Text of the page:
One of Russia’s leading privately owned insurance companies, Renaissance Insurance Group, has announced that it will IPO on Moscow Exchange (MOEX), the company said on September 27.
“Renaissance Insurance Group JSC, a Russian diversified independent insurance company, today announces its intention to conduct an initial public offering of ordinary shares and to list on Moscow Exchange,” the company said in a statement. “The Offering is expected to comprise an offering of the Ordinary Shares (i) in the Russian Federation, (ii) otherwise outside the United States in reliance on Regulation S (“Regulation S”) under the US Securities Act of 1933, as amended (the “Securities Act”), and (iii) within the United States to certain qualified institutional buyers (“QIBs”) as defined in, and in reliance on, Rule 144A (“Rule 144A”) under the Securities Act.”
The company said it hopes to raise RUB21bn ($290mn) with the primary offering and a secondary offering where some of the shareholders will cash out.
“Proceeds from the primary component of the Offering will be used to accelerate the Group’s development by financing organic growth, investments in further digital initiatives, potential value-accretive acquisitions and the possible repurchase of shares following the results of stabilisation in connection with the Offering,” the company said.
Previously a source close to the company told Reuters that it hopes to raise $250mn and achieve a valuation of $1bn. The IPO will be led by JP Morgan, Credit Suisse and VTB Capital (VTBC) as global coordinators to work on the deal.
Renaissance Insurance is one of the oldest privately owned companies on the market, having been set up in 1997 by famous financier Boris Jordan, a US banker that made a fortune during the privatisation process in the early 1990s while at Credit Suisse. He went on to found the investment bank Renaissance Capital (Rencap), a doyen in the early days of Russia’s capital markets.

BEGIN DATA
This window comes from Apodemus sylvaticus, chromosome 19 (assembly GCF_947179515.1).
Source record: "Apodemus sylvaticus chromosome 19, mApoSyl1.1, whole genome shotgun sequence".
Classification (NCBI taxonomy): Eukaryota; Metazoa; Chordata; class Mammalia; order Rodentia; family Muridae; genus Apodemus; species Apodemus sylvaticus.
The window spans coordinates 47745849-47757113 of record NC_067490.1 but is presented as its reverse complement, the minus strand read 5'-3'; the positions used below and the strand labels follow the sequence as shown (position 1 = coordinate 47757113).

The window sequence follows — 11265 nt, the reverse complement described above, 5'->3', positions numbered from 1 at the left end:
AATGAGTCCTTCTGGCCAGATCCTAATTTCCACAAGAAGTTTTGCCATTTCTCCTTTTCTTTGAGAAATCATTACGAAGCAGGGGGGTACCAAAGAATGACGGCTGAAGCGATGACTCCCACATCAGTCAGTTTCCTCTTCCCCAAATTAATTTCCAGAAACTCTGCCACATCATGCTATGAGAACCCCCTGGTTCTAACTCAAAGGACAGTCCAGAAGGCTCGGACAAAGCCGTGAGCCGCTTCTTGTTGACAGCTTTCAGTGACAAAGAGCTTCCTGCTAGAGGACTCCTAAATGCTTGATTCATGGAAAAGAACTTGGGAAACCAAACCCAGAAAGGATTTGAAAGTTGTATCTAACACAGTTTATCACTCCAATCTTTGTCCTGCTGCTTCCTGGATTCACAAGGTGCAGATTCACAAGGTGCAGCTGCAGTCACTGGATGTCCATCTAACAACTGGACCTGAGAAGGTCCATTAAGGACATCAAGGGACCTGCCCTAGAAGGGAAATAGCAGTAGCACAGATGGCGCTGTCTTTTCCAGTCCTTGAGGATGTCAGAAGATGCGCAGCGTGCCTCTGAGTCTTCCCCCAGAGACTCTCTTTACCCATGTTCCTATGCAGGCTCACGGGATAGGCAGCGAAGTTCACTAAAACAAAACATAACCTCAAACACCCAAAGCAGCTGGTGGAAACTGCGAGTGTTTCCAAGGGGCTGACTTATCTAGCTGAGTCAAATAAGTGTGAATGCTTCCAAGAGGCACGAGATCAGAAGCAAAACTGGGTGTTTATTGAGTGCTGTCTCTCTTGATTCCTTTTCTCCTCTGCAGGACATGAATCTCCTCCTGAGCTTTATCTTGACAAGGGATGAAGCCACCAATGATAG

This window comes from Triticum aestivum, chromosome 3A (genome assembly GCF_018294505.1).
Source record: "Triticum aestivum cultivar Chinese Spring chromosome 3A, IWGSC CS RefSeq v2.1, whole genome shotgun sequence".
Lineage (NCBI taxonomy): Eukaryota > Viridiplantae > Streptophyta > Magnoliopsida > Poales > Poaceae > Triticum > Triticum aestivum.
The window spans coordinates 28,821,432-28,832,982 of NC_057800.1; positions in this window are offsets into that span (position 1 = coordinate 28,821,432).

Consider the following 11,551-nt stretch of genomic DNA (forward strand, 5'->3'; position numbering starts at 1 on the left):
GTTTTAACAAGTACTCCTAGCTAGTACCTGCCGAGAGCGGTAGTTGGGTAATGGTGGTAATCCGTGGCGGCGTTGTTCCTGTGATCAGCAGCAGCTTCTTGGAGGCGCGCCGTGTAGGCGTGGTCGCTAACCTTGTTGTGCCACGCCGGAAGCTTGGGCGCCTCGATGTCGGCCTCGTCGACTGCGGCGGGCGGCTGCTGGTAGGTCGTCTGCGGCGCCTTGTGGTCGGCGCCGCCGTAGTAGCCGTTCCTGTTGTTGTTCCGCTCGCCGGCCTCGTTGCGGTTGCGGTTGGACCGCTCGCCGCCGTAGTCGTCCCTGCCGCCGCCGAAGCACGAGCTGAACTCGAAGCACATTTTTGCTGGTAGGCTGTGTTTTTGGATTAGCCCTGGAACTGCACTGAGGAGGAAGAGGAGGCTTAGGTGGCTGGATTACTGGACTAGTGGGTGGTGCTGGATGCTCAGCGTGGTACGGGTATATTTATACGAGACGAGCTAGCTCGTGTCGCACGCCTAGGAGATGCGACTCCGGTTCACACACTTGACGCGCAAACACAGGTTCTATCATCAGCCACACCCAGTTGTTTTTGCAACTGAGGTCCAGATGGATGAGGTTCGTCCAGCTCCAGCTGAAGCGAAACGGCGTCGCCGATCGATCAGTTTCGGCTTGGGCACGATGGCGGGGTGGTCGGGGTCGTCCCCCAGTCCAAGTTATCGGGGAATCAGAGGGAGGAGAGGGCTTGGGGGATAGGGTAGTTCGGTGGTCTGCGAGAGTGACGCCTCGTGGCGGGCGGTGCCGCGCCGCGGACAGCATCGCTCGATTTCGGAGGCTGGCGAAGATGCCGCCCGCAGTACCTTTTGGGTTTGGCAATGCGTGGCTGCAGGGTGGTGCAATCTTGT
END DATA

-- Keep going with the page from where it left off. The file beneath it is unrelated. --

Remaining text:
However, Jordan left Rencap, selling his interests to his partner Stephen Jennings, but retained ownership of the Renaissance Insurance in the deal, which is now owned by Jordan’s Sputnik Group. Jordan remains the company's president and board chairman. Oligarch Roman Abramovich’s Millhouse Capital is also an investor in the company.
“Today’s announcement represents a landmark for Renaissance Insurance and a watershed moment in the history of the Russian insurance market. Becoming the first publicly-listed Russian insurer would be entirely fitting for a company that has always sought to be ahead of the curve ever since we established it almost three decades ago,” Jordan said in the statement. “We were the first in our industry to recognise the potential of digital transformation and have disrupted the market with a business model that is high-tech, highly efficient and highly profitable. Digitalisation has been the core driver behind Renaissance Insurance delivering faster and more profitable growth than the overall market for the past several years, including during the coronavirus [COVID-19] pandemic.”
Boris Jordan’s Sputnik Group and partners own a 59% stake in Renaissance Insurance, and a group of investors linked to Abramovich and some of his business partners bought almost 30% in the company in May of this year. Other shareholders include US fund manager Michael Calvey’s Baring Vostok Capital Partners.
The Renaissance companies together had 4.5% of the Russian insurance market in the first quarter, according to Expert RA ratings agency, as cited by Bloomberg.
Russian IPOs have come thick and fast in the last 12 months as investors look to tap into the country’s bounce-back and buy into the rapidly growing e-commerce and finance sector. Russia’s leading RTS index is up around 30% year to date, but the banking sector stocks are up 60% in the same period.
Jordan became a billionaire earlier in 2019 following the float of his medical cannabis company Curaleaf, the biggest cannabis producer in the US, but he has been investing in Russia and continues to spend half his time in the country.
In a recent interview with Vedomosti Jordan said that the insurance business is rapidly being digitised and that part of the motive for listing it is to raise investment capital, as he considers the other players in the market to be relatively weak players.